Nonprofit board strategic planning

Nonprofit Strategic Planning Requires Honesty & Openness

Posted on Posted in Nonprofit boards

Nonprofit strategic planning requires leaving egos at the door.

A nonprofit organization retained me to do a strategic plan for a free medical clinic. The board directors had never all met each other. This board only met once or twice a year so if someone could not attend, they would not know the other board members. This nonprofit plus community stakeholders met over two weekends. After the first weekend, it was clear that there were many personal agendas, none of them agreeing.

At the beginning of the second weekend, I put a garbage pail outside the door with a sign that said, “Park Your Ego Here”. They all laughed but they did it. The incredible openness and honesty of that second meeting resulted in the board realizing that there were two diametrically opposed philosophies for delivery of their services.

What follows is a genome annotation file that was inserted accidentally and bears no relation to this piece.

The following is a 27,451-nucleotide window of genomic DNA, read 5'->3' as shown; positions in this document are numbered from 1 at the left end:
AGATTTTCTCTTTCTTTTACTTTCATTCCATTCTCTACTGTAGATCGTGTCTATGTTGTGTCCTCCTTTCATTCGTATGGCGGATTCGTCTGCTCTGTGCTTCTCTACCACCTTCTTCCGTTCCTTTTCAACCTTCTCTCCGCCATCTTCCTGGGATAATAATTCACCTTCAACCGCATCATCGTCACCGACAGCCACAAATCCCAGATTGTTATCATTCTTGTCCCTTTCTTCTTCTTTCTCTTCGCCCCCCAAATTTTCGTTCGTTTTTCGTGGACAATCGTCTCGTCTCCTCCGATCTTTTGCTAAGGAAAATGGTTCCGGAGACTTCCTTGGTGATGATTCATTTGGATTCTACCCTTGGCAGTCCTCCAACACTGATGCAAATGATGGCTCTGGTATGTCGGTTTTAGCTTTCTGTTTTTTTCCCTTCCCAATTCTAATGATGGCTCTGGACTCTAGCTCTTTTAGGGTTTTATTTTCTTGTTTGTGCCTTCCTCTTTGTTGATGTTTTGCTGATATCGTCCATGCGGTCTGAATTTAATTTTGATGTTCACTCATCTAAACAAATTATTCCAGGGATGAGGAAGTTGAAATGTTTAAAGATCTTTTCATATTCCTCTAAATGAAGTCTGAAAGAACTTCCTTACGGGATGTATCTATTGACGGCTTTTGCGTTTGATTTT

The net result was that the organization split into two separate nonprofits. There were no hard feelings, just a decision that each group could fully focus on the mission that each identified. After fifteen years, both free clinics are very, very successful. It took a lot of courage for these people to do this. It took them parking their egos at the door.  The same thing applies to board meetings whether it is a for profit or nonprofit organization.  You are there to serve the organization, not promote your personal agenda.  Sometimes that can be more challenging than most people realize.  Having a strong facilitator can make all the difference in helping nonprofit and/or for profit boards work at maximum productivity.

There’s no place for personal egos and agendas when you are serving the mission of a nonprofit. For more information to how to navigate nonprofit governance as a board director, please take a look at my book, Volunteering for the GENIUS